2022-11-21

**EE 512 - Fall 2022 Class Project**

Solve two the following simulation problems in any computational language of your choice. Submit a report (strongly recommend either a Jupyter notebook or an R Markdown document) with your results, including all relevant captioned figures.

1. [Stochastic Control of Investment Portfolios]: An investor has two kinds of assets available to invest in: a risk-free asset Xt0 (safer) and a riskier asset Xt1 both modeled with Ito processes.

At time t, the investor is free to modify how much of their total wealth Zt is allocated to each asset. We use the time-varying policy (or decision) function ut ∈ [0, 1] to encode what fraction of Zt is in Xt0 vs. in Xt1. The investor cannot exceed or withhold any part of their wealth from investment (i.e. no borrowing or short selling).

This leads to the following expression for the investor’s wealth process:

Assume the investor acts on a monthly clock t for up to t = 500 months. (a) Identify conditions on ut that would make Zt an Ito process.

(b) Pick a few (e.g. 10) different risk profiles (a, b, α) for Zt. In real applications, typically

b < a. Assume the investor defaults to investing equally in both assets (i.e. ut = 0.5 ∀t). Plot ensembles of sample paths for Zt under your selected risk profiles (a, b, α).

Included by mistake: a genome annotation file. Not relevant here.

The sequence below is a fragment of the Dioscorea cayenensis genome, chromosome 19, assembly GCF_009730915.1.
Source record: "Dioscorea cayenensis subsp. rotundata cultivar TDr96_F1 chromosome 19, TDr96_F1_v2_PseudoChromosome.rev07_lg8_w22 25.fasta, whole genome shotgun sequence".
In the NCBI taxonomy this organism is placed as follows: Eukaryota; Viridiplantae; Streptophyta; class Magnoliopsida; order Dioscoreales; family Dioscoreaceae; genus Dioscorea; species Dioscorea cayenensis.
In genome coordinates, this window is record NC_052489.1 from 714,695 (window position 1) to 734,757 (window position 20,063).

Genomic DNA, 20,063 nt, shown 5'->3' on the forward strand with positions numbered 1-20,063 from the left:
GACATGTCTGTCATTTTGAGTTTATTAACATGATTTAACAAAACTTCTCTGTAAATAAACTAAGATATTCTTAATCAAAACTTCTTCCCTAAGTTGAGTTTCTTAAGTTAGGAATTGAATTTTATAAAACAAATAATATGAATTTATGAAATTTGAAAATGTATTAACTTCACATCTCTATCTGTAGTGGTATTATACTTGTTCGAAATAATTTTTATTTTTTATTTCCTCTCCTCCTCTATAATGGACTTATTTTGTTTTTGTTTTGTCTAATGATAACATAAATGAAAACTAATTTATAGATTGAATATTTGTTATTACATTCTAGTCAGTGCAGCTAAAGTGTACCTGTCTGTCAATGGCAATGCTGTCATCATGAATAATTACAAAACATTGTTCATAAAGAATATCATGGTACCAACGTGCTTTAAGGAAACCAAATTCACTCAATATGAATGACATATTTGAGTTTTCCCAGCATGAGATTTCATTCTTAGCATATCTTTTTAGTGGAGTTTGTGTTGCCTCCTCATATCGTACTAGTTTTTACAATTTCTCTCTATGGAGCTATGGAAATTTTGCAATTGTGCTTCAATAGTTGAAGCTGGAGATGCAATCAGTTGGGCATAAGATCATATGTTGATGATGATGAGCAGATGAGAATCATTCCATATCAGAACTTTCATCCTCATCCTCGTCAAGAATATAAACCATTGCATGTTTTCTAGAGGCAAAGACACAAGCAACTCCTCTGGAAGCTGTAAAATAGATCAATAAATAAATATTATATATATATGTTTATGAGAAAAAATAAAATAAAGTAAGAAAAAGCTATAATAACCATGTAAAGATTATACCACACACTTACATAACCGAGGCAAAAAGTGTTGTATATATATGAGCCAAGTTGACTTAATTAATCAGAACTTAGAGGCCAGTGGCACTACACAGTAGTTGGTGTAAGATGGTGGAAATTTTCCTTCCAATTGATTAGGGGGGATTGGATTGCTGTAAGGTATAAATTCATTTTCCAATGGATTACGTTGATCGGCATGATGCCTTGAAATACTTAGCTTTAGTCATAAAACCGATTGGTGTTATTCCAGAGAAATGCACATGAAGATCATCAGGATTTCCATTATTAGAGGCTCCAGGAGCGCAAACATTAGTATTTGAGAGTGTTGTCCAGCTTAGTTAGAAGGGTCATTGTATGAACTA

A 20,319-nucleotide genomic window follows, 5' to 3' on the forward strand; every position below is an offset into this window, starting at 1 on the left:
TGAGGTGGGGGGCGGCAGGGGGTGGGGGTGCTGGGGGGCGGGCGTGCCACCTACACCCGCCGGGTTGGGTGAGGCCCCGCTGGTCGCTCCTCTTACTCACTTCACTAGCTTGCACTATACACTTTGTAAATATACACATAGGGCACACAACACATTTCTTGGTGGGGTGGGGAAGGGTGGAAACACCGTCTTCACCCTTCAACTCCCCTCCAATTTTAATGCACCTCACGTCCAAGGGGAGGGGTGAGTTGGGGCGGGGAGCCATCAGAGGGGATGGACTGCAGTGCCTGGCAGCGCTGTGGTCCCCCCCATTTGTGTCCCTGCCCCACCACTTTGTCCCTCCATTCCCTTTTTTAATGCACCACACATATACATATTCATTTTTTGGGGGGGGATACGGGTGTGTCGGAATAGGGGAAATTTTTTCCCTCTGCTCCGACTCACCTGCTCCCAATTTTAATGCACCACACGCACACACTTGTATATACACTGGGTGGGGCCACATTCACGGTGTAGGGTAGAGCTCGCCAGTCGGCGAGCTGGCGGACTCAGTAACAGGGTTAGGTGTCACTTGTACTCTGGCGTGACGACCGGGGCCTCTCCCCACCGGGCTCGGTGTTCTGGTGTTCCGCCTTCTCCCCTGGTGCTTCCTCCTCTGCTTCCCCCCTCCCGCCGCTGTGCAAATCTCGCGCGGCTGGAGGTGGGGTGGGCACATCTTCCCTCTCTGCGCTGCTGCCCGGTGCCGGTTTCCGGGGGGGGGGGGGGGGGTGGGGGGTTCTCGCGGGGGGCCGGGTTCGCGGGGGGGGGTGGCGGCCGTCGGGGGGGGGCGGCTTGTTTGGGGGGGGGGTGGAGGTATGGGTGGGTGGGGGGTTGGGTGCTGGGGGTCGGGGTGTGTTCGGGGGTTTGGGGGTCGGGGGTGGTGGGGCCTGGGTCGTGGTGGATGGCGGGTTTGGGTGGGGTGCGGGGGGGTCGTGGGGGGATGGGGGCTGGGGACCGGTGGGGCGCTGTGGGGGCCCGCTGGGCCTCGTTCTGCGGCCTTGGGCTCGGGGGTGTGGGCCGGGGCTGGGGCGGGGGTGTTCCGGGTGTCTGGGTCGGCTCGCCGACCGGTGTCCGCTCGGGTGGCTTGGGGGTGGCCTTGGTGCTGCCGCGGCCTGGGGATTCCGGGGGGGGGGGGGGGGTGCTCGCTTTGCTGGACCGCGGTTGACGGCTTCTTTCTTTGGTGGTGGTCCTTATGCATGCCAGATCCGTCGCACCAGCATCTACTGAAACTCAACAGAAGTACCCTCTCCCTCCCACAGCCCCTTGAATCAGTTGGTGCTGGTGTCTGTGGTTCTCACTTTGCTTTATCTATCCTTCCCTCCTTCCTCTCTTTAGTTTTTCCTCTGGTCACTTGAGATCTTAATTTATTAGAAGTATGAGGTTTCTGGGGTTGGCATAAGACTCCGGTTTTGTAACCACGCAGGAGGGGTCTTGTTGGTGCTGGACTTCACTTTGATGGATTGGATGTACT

(c) To evaluate the quality of a decision-making process, it is customary to estimate the average utility derived from following that decision process. Utility functions u(.) are typically concave increasing functions. For this problem, we use the logarithmic utility function u(z) = ln(z) (referred to as the Kelly Criterion). Use your ensembles of sample paths to estimate the average utility in the terminal month t = 500 derived from following default investment policy above ut = 0.5 ∀t. i.e. Derive Monte Carlo estimates for

(d) Derive Monte Carlo estimates for the average termninal utility derived from following the following alternative investment policy (also a constant fraction over time):

Compare the performance of both investment policies

(e) Do one of the following:

i. Compare the two investment policies under your chosen generalization of the control problem. E.g. modeling Xt1 with a jump processs, using a different (valid) utility function, adding more investment options, etc. OR

ii. Give a detailed outline of how you would apply statistical methods to learn optimal investment policies from data and experimentation (e.g. reinforcement learning). Be sure to characterize the strengths and weakness of your proposal.

2. [Options Pricing via Monte Carlo Estimation]: Generate T = 500-day sample paths of the geometric Brownian motion (GBM) for different values of (μ, σ) using the Euler-Maruyama simulation scheme. Recall that the GBM is the stochastic process that satisfies the following SDE:

dSt =μ(t,St)dt+σ(t,St)dBt =μ·Stdt+σ(t,St)·StdBt .